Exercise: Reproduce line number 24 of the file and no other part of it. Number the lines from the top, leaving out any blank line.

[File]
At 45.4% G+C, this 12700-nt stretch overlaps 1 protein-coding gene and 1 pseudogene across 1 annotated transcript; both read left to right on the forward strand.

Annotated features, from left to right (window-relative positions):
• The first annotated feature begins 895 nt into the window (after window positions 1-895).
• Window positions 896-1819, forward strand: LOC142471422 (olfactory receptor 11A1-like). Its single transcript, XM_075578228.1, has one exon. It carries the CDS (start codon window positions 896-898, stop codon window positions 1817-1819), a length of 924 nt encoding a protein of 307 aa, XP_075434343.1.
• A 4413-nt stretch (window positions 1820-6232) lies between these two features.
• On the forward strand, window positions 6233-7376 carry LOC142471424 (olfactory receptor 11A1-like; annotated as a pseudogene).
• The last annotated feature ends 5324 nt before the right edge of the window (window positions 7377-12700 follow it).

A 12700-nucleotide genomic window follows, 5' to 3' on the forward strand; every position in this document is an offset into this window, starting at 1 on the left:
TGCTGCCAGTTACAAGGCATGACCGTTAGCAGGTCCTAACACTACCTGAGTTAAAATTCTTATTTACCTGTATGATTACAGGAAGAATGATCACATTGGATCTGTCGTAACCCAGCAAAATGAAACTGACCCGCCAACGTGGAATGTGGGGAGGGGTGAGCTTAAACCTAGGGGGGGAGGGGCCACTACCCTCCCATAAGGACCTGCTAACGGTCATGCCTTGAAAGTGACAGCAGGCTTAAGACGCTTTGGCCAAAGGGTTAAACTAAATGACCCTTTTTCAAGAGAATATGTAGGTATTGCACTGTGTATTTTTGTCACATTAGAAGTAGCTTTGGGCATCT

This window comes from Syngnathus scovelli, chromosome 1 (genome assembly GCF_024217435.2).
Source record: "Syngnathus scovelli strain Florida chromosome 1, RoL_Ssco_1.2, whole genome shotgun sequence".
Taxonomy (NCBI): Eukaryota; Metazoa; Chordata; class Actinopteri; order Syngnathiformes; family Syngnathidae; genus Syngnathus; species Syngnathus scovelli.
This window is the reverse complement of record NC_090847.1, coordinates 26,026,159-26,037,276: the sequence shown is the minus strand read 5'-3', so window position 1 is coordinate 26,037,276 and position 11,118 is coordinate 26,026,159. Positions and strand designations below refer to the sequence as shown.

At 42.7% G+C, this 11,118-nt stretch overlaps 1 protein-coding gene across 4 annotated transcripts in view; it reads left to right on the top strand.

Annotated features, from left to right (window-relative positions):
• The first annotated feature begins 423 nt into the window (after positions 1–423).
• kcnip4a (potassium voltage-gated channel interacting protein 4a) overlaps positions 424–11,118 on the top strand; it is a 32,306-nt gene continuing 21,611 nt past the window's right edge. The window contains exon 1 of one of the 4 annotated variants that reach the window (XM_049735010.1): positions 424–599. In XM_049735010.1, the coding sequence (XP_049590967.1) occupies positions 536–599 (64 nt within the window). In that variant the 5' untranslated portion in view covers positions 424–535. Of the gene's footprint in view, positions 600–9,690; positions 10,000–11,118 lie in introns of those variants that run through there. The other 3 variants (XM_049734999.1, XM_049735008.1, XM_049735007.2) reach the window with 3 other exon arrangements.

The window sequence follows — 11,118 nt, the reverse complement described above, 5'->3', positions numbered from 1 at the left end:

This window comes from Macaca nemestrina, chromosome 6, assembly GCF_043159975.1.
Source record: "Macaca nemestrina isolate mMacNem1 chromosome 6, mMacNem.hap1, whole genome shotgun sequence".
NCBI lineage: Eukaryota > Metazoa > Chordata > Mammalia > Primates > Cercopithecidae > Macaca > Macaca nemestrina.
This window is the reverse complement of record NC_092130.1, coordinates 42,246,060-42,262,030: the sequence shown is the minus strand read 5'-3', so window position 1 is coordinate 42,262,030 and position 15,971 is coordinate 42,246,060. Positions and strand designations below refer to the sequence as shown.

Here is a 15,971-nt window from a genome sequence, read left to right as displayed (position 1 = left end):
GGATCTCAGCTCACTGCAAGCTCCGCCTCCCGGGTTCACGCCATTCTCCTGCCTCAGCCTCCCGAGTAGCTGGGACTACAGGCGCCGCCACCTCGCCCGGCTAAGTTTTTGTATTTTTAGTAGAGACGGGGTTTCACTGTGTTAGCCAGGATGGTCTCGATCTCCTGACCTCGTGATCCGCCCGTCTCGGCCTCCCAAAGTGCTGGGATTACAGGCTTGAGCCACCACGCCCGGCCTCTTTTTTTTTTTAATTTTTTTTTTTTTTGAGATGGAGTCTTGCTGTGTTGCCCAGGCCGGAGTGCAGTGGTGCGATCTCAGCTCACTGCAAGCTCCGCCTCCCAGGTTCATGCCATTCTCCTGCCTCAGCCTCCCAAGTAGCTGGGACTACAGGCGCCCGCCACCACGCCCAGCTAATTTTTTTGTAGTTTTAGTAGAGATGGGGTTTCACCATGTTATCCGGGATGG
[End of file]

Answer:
GGATCTCAGCTCACTGCAAGCTCCGCCTCCCGGGTTCACGCCATTCTCCTGCCTCAGCCTCCCGAGTAGCTGGGACTACAGGCGCCGCCACCTCGCCCGGCTAAGTTTTTGTATTTTTAGTAGAGACGGGGTTTCACTGTGTTAGCCAGGATGGTCTCGATCTCCTGACCTCGTGATCCGCCCGTCTCGGCCTCCCAAAGTGCTGGGATTACAGGCTTGAGCCACCACGCCCGGCCTCTTTTTTTTTTTAATTTTTTTTTTTTTTGAGATGGAGTCTTGCTGTGTTGCCCAGGCCGGAGTGCAGTGGTGCGATCTCAGCTCACTGCAAGCTCCGCCTCCCAGGTTCATGCCATTCTCCTGCCTCAGCCTCCCAAGTAGCTGGGACTACAGGCGCCCGCCACCACGCCCAGCTAATTTTTTTGTAGTTTTAGTAGAGATGGGGTTTCACCATGTTATCCGGGATGG